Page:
• composer pages, documenting either the life and career of a composer recorded by a 'society' label, and who is too obscure to be covered in easily accessible reference sources, or the involvement in a 'society' label of a composer well documented elsewhere, such as John Alden Carpenter

This is a quixotic and possibly naive attempt to promote all these people and aspects of discography, concert and recording history as equally important.


You can start by viewing the list of all pages in this site. (This is also accessible via the link in the left-hand sidebar on every page.) This list is generated automatically by MediaWiki, and is organized simply by the first letter of each page's name.

You can also view a list of recent changes to this site (again, also accessible via the link in the left-hand sidebar on every page). It's not very pretty, but it might be useful.

MediaWiki's 'Category' feature allows pages to be indexed. At the bottom of each page is a list of the 'Categories' which that page belongs to. Clicking on a 'Category' will open a list of all pages of this site belonging to that 'Category' (e.g. 'Pianists', 'Chicago Gramophone Society', etc.). You can also browse 'Category' pages by typing the following into the 'Search' box:


The search box at top right will drop down a list of 'Category' pages to choose from, e.g. Category:Pianists or Category:Chicago Gramophone Society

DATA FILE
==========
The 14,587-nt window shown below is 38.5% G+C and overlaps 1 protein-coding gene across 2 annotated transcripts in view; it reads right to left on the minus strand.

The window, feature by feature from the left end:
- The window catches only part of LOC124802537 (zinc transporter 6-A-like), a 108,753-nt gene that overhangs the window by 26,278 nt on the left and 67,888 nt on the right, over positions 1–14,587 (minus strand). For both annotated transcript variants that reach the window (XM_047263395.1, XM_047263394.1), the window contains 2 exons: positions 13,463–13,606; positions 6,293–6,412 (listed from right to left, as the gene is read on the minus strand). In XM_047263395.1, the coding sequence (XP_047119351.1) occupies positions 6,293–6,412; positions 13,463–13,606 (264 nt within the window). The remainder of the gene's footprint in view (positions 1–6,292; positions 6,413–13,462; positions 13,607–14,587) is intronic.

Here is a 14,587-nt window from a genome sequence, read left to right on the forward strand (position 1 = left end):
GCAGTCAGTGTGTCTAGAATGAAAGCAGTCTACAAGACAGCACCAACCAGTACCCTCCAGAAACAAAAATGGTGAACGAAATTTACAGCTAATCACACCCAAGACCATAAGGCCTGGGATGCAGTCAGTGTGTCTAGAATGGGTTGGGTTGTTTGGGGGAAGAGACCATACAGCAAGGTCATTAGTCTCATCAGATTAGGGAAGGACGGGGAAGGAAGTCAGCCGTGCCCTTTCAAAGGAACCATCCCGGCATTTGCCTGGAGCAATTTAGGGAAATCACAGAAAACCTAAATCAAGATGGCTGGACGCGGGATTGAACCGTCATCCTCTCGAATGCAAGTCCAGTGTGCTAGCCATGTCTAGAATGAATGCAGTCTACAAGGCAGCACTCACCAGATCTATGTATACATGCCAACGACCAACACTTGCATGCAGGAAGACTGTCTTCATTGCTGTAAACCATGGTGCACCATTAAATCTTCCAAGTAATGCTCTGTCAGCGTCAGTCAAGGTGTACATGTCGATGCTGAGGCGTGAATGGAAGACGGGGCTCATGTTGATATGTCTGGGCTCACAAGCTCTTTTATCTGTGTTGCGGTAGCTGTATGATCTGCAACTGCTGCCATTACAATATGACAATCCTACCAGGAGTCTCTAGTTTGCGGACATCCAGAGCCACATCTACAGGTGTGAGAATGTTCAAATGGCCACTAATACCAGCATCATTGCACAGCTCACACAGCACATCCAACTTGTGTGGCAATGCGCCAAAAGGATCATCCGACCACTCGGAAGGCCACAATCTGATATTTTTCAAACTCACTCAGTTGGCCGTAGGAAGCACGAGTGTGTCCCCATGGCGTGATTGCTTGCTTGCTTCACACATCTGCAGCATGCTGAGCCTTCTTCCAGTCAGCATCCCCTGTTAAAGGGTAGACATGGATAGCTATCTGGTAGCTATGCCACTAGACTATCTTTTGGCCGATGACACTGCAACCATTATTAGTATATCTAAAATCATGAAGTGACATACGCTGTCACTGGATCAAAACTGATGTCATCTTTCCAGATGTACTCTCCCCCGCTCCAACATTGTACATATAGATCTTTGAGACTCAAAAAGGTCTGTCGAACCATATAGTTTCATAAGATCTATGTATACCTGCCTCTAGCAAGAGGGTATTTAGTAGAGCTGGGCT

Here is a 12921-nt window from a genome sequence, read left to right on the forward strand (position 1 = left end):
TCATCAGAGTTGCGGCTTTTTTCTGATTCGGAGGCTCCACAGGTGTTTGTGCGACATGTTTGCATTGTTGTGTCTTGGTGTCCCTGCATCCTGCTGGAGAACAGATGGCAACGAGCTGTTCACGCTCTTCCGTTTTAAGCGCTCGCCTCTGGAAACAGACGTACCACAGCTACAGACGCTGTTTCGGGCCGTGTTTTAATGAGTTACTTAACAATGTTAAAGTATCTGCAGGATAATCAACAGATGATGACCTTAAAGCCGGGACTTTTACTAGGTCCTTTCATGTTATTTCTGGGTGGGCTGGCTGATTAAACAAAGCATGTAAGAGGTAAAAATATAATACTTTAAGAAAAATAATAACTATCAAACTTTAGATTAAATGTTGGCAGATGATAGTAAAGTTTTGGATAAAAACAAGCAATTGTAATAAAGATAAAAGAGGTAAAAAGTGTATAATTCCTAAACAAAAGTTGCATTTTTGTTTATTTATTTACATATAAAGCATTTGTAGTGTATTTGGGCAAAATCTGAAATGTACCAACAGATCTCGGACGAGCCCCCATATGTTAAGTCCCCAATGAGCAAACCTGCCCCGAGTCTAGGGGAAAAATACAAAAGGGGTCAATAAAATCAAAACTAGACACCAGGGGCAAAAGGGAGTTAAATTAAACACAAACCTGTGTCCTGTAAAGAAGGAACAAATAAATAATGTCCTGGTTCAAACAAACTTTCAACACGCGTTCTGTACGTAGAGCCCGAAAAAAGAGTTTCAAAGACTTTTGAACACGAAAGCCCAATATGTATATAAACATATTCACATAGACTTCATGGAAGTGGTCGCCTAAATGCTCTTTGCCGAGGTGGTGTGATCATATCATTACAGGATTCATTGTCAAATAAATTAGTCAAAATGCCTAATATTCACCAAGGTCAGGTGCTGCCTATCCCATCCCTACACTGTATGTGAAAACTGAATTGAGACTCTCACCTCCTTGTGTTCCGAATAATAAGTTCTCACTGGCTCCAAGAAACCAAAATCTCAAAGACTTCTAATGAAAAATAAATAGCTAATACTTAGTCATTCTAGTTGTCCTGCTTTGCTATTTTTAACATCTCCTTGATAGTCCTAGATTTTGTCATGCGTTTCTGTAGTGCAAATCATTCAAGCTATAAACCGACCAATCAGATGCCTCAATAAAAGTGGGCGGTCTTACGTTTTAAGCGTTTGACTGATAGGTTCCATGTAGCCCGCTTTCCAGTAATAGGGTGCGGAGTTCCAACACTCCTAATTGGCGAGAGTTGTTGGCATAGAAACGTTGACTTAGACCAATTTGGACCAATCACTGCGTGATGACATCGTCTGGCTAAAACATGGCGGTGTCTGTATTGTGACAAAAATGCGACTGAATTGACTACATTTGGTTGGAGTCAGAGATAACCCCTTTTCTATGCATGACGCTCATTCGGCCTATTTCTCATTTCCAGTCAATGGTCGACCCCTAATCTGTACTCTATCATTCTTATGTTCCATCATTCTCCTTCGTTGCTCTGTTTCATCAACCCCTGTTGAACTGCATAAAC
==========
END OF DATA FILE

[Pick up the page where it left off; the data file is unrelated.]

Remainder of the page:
To search this site, type one or more terms, such as an artist's name, into the 'Search' box at top right. If one or more pages matching your search term(s) exist, the search box will drop down a list of prompts for you to choose from. If no matching page exists and you press ENTER, MediaWiki will generate a list of pages containing one or more of your search terms, for you to choose from.

So, to find a label, type its name into the 'Search' box, e.g. National Gramophonic Society or The Friends of Recorded Music

To find an ensemble, do the same: e.g. Kreiner Quartet or Modern Chamber Orchestra

Contrary to the practice of Wikipedia, page titles on this site invert first names and surnames. So, to find an artist, composer or other person, it's better (though not imperative) to start with the surname and to use initial capitals: e.g. Roberts, Marion or Carpenter, John or Pollak, Robert.